These results confirm our recent finding using FMISO PET that potentially salvageable tissue exists in human white matter and that the dynamics of the penumbral evolution to infarction or salvage would be consistent with a greater resistance to ischemia of the white matter compartment compared with gray.6 However, in our PET study, the median time to imaging was 16.5 hours and the rate of spontaneous penumbral salvage approximately 50%, unlike the current study in which the time to imaging was only 3.7 hours and the rate of spontaneous penumbral salvage 70%. The demonstration that penumbra was present and had characteristics consistent with a greater resistance to ischemia for white matter than gray using PET and MR, and during different time periods of penumbral evolution, suggests that the findings are robust. Interestingly, resistance to cerebral ischemia is tissue-dependent in animal models.4,5 Furthermore, the fact that similar proportions of diffusion–perfusion mismatch, a penumbral marker, and “at-risk” tissue in both studies ultimately infarcted or were salvaged would also suggest that the resistance to ischemia is likely to be quite dynamic, with the differential in vulnerability extending for at least 12 hours or so, but for an uncertain period thereafter. Hence, a different time window for therapy may exist for gray and white matter, although their outer limits are uncertain. Interestingly, the 3.7-hour median time to imaging in the current study was near the 3-hour limit of the most effective form of therapy, tissue plasminogen activator (tPA), although up to 6 hours with prourokinase.11 Whether differing tissue compartment vulnerabilities to ischemia within this therapeutic time window translates to differing responses to therapy is uncertain and warrants further study.
There are some limitations to our study that deserve comment. There have been difficulties in establishing upper and lower thresholds to identify penumbral tissue using MR and an absolute gold standard does not exist. However, DWI/PWI mismatch provides a practical means to identify the ischemic penumbra in the acute stroke setting12 despite the fact that DWI volumes may decrease with early recanalization.13 Events before and after the time of imaging may introduce apparent errors of tissue coregistration, which cannot be controlled. Although ADC and perfusion thresholds have been identified that differentiate between penumbra and other tissue with modest degrees of accuracy,7,14,15 there is no real difference in ADC thresholds of gray and white matter.16 Despite lower CBF in white compared with gray matter based on PET studies, there is no evidence to suggest an MTT difference, and it seems reasonable to use an MTT delay of 4 seconds for both compartments.7 Furthermore, because we used relative MTT values compared with each mirror contralateral voxel rather than absolute values, threshold differences between compartments are eliminated. Similarly, any inaccuracies associated with the 15% of cases in which CT was registered to MR would be statistically accommodated by the intrasubject comparisons of tissue compartments. Other issues relate to the technique of tissue segmentation. Because of the need to set the probability threshold for the probabilistic map at 0.50,10 some tissue remains unclassified and cannot be included in the analysis. This could be minimized by individual patient segmentation based on high-resolution MR T1, but this is difficult to obtain in the acute phase. Finally, small diffusion–perfusion mismatch volumes of 5 cm3 were excluded to minimize artifact and resolution problems. Hence, we have no information about lacunar infarcts despite their importance in white matter ischemia.
The issue of a differential vulnerability to ischemia of white compared with gray matter has been controversial. The traditional view was based on work done in baboons in which white matter was found to be more resistant, perhaps because gray matter requires greater metabolic activity to maintain structural integrity.4 Counter to this is the more recent work of Pantoni et al who showed that, in a rat model of focal cerebral ischemia, ischemic changes occurred in white matter several hours before those in gray matter.5 Interestingly, there has been no contribution to this conundrum from the clinical literature until now, and our data supports the findings in baboons. This is also true for work performed in cats in which Graf et al found that functional impairment caused by transient white matter ischemia was more readily reversed than that caused by transient cortical ischemia.3 After the onset of ischemia in this model, extracellular Ca2+ concentrations were maintained longer and adenosine was involved in an autoprotective process in white matter, both findings consistent with increased resistance.17–19 Other known differences in the neurochemical response to ischemia may help explain resistance imbalances: gray matter ischemia involves the neurotoxic influences of glutamate culminating in Ca2+ influx across membranes through excitotoxin-gated channels. However, in white matter, damaging Ca2+ entry occurs through reversal of the Na+–Ca2+ exchanger and axonal depolarization. Oligodendrocytes express non-N-methyl-d-aspartate type (AMPA) receptors and their blockade might protect axons from hypoxic injury.20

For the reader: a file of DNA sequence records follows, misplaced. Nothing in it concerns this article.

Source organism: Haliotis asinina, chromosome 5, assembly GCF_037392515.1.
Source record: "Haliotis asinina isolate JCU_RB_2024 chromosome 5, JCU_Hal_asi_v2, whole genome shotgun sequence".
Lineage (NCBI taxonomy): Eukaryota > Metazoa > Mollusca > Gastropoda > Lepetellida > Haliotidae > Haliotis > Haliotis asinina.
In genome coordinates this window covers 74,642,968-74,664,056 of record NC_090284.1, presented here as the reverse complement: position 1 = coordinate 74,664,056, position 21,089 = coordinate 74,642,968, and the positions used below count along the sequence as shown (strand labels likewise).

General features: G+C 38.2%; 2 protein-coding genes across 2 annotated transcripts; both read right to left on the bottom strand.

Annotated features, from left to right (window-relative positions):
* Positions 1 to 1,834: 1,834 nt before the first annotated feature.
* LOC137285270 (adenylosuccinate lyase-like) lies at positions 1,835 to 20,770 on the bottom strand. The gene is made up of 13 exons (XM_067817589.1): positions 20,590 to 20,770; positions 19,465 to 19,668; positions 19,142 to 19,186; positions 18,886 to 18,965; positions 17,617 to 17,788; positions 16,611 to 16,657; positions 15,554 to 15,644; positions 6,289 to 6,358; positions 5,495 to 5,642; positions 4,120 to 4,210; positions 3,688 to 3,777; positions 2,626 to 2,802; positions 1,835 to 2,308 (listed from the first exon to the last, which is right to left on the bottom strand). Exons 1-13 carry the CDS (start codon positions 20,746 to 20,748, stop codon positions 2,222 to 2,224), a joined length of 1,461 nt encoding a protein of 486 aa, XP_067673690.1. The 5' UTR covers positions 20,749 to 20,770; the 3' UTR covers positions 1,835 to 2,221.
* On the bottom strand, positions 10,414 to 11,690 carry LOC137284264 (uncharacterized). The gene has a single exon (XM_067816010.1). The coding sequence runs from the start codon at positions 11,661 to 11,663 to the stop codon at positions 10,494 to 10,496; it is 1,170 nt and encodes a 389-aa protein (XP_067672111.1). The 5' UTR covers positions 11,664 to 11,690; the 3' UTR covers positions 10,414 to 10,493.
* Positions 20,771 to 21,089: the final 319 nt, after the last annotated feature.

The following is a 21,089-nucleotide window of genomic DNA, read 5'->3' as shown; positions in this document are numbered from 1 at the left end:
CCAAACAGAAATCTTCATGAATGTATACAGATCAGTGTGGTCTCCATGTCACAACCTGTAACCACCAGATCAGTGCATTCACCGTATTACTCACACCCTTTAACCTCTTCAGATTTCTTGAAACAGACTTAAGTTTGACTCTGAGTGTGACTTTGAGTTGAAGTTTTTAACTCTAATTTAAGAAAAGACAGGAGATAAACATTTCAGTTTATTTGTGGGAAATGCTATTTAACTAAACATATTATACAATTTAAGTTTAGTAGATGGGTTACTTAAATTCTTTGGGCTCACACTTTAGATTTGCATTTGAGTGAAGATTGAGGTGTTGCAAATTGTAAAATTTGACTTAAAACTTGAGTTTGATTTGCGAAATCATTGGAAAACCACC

When investigating the effectiveness of neuroprotective drugs in animal stroke models, the ratio of gray to white matter may also be an important issue. The most commonly used animal model is the rat of which only approximately 14% of the brain is white matter. The neuroprotective effects of most compounds in the literature are not specifically tested for white matter because the predominantly gray matter rat model is in almost universal use. Given that the volume of white matter in humans is approximately 50% of total brain volume, this could be an important oversight.21
Although we should interpret our findings cautiously because of possible confounding by other factors such as collateral circulation and ischemic cascade events, the clinical implications are important. First, by demonstrating that salvageable penumbral tissue exists in white matter, reperfusion and neuroprotective strategies can be developed. Second, the finding that white matter is more resistant to ischemia than gray matter means that more specific neuroprotective strategies for each compartment are needed. Third, given that the differing dynamic evolution of the penumbra in each compartment, we may be able to set different therapeutic time windows for each.
- Received August 12, 2004.
- Revision received November 8, 2004.
- Accepted November 16, 2004.